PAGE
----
Except for designating Pakistan as a state sponsor of terrorism, the United States is looking at all possible tools at its disposal to convince Islamabad that it is in its interest to crack down on terrorist group, a senior US official has said.
"The focus of the discussions has not been on designating Pakistan a state sponsor of terrorism, rather how to use other tools at our disposal to convince Pakistan that it is in its interest to crack down on terrorist groups," the administration official told PTI.
"Pakistan has a stark choice: Cooperate and enjoy the benefits of close relationship with the U.S. and the rest of the world, or face international isolation if it chooses not to change its behaviour," the official said in response to a question.
This past week, US President Donald Trump in an interview to Fox News, on twitter and in interaction with White House reporters accused Pakistan of doing nothing for the US in the fight against terrorism and reiterated that till the time Islamabad changes its behaviour his administration will continue to suspend all assistance to it.
"I want Pakistan to help us. We're no longer paying USD1.3 billion to Pakistan. We're paying them nothing because that's what they've done to help us. Nothing," President Trump told reporters at the White House on November 20.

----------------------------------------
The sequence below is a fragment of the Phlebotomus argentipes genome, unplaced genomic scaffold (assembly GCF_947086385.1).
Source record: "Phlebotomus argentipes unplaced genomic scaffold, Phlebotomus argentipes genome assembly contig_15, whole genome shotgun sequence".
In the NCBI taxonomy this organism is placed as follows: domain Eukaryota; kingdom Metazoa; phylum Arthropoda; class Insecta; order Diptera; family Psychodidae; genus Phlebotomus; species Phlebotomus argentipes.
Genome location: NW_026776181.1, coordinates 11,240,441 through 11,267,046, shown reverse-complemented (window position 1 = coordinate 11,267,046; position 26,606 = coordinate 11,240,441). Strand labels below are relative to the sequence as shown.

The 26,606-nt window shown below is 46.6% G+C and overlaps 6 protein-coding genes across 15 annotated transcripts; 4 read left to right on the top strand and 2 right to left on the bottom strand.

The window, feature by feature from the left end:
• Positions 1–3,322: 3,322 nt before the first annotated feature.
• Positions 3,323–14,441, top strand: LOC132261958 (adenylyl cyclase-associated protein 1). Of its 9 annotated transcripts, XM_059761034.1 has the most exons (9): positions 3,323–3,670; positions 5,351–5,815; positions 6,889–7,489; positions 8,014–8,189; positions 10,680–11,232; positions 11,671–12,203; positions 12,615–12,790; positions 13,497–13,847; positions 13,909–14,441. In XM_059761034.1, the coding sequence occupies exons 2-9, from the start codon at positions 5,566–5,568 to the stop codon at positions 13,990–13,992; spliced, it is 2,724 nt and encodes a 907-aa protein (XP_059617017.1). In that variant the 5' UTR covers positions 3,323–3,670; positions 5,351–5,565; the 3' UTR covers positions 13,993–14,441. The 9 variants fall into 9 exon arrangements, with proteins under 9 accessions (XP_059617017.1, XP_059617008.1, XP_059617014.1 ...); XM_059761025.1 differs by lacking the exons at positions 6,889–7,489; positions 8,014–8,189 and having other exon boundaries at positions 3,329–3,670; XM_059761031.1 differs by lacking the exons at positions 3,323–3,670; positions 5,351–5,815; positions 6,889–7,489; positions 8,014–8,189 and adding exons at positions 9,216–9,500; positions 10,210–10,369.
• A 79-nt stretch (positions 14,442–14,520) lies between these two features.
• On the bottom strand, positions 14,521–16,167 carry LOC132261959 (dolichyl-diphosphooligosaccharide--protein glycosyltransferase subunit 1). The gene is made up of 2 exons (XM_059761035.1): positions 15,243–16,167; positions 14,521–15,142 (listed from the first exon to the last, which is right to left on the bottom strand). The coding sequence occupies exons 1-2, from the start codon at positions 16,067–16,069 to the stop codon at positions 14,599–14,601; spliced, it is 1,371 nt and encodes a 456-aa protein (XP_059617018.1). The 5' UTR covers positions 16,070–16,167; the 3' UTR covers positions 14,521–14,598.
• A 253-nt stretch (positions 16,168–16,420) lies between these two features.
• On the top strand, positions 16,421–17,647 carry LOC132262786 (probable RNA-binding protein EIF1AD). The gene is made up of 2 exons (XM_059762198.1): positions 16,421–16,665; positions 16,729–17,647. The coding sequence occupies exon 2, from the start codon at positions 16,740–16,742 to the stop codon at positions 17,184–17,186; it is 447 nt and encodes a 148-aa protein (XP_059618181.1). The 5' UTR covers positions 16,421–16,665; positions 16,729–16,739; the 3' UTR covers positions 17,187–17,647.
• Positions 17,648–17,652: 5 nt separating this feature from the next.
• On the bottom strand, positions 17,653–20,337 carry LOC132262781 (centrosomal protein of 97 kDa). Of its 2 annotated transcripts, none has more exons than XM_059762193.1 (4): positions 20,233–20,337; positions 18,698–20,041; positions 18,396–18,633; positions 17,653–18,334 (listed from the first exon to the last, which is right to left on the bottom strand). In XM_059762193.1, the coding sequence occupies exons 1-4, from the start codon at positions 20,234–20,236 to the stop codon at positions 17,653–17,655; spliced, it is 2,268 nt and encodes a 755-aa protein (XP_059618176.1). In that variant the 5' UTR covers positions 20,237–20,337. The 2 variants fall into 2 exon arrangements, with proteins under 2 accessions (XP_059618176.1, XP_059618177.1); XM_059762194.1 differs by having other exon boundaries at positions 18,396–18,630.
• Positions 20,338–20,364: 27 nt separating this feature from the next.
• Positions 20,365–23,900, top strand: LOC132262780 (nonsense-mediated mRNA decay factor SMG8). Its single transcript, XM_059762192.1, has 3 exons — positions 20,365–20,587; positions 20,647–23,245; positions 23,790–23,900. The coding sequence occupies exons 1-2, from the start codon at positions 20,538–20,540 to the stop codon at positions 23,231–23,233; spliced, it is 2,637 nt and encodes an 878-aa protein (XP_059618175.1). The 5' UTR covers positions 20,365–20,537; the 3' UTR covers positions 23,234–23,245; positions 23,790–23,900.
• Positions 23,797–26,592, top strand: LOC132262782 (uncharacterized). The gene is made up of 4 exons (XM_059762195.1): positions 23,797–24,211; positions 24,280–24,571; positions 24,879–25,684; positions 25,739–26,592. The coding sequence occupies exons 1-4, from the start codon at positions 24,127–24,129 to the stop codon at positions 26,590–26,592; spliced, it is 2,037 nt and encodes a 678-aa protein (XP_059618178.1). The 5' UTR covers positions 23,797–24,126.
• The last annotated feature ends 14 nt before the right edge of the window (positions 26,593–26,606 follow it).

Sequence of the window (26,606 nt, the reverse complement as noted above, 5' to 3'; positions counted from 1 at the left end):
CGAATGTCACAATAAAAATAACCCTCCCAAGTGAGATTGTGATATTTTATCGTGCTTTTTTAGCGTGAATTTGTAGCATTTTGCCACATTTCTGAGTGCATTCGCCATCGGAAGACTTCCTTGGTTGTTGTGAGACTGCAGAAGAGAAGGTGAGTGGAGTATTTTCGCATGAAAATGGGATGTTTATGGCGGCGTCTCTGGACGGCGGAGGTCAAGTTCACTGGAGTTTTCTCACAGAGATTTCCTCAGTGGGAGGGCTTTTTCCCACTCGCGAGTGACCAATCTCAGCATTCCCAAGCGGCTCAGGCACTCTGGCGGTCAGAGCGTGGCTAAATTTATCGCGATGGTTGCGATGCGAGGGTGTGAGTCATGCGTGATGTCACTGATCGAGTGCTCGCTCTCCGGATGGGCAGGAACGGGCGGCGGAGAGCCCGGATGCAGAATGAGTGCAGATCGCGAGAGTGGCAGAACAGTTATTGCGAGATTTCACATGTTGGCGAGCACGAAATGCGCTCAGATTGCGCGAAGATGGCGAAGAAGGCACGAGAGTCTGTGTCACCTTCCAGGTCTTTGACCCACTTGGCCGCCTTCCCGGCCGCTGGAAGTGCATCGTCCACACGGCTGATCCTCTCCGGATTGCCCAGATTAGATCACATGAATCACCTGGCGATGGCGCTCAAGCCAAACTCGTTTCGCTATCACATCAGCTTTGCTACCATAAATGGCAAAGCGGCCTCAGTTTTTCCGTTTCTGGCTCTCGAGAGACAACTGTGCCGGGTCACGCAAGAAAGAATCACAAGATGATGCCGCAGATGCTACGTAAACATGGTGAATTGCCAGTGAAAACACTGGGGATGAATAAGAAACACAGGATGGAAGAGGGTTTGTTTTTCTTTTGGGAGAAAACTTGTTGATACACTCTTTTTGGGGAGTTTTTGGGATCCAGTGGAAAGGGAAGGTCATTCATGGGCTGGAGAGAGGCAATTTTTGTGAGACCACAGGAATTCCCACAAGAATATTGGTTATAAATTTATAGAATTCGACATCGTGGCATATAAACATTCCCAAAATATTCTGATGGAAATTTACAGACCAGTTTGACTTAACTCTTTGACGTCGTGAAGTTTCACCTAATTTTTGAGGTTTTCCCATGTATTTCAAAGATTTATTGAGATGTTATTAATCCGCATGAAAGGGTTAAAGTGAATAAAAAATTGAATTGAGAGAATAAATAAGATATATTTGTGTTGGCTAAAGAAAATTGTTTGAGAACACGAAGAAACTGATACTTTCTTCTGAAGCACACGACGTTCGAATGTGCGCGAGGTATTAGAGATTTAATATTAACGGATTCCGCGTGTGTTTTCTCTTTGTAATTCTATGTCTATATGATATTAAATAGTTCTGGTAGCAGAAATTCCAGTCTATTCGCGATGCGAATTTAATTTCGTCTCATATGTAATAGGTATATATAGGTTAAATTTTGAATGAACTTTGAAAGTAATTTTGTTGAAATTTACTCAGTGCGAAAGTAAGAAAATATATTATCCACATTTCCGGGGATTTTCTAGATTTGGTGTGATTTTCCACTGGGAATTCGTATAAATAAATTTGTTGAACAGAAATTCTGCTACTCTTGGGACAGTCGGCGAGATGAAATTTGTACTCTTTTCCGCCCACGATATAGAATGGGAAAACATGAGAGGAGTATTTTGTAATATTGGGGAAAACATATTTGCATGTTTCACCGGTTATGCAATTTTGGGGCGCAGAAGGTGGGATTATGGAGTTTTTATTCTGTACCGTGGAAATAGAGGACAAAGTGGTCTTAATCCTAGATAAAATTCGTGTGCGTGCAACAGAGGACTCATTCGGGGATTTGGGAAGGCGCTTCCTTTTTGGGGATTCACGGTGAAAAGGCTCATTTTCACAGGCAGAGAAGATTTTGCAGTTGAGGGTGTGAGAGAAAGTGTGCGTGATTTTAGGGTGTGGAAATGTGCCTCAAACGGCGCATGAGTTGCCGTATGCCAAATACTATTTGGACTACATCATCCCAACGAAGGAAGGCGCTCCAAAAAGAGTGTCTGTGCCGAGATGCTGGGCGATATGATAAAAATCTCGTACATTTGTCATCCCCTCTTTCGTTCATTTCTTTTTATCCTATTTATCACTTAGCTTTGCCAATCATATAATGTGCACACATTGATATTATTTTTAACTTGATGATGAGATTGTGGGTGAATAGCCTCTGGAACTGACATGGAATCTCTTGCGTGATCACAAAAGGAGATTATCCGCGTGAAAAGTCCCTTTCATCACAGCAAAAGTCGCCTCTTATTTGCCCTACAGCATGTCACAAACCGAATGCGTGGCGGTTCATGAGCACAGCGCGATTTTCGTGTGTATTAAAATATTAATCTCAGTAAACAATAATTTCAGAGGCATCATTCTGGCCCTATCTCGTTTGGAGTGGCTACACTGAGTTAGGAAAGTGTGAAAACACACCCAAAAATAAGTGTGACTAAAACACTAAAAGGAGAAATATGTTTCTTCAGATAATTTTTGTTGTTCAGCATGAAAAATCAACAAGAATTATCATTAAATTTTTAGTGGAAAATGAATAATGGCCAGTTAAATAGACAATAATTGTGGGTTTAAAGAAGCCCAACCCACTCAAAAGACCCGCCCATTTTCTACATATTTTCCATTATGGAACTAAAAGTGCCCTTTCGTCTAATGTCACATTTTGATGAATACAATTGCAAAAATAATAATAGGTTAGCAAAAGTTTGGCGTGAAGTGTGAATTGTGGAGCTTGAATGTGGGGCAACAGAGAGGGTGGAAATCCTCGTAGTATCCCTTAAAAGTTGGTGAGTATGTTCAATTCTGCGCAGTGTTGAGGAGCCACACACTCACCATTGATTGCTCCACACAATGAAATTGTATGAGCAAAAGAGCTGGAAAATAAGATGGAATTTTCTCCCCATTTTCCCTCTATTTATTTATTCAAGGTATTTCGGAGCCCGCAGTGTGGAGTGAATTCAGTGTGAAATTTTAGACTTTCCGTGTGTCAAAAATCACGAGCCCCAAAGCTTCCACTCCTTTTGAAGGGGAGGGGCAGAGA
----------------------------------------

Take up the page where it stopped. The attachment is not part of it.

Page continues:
And on November 18, in an interview to Fox News, Trump alleged that people in Pakistan knew that Osama bin Laden was living in a mansion near their garrison city of Abbottabad, but they did not tell the US and kept on accepting billions of dollars in aid.
At the same time, he said that his administration hopes to have a "good relationship" with Pakistan.
Speaking on the condition of anonymity, his administration officials say they are looking at ways through which they can convince Pakistan to change its behaviour.
Last August when Trump announced his South Asia Policy, White House officials had listed out some of these tools, like reviewing the major non-NATO ally status, or visa ban on officials having links with designated terrorist groups, adopting a tough posture against Pakistan at major international forums like the International Monetary Fund.
In January this year, Trump had announced to suspend all its security assistance to Pakistan. Last week, Pentagon said that so far it has suspended $1.66 billion in security assistance to Pakistan after Trump's January directive.
But the United States has not been thinking about designating Pakistan a state sponsor of terrorism, a demand being made by several American lawmakers including those from the ruling Republican party.
However, in its latest Country Report on Terrorism, the State Department listed Pakistan among countries that provide safe havens to terrorists.
President Trump and top US officials have expressed their frustration over the fact that Pakistan has not been taking concrete steps in this regard.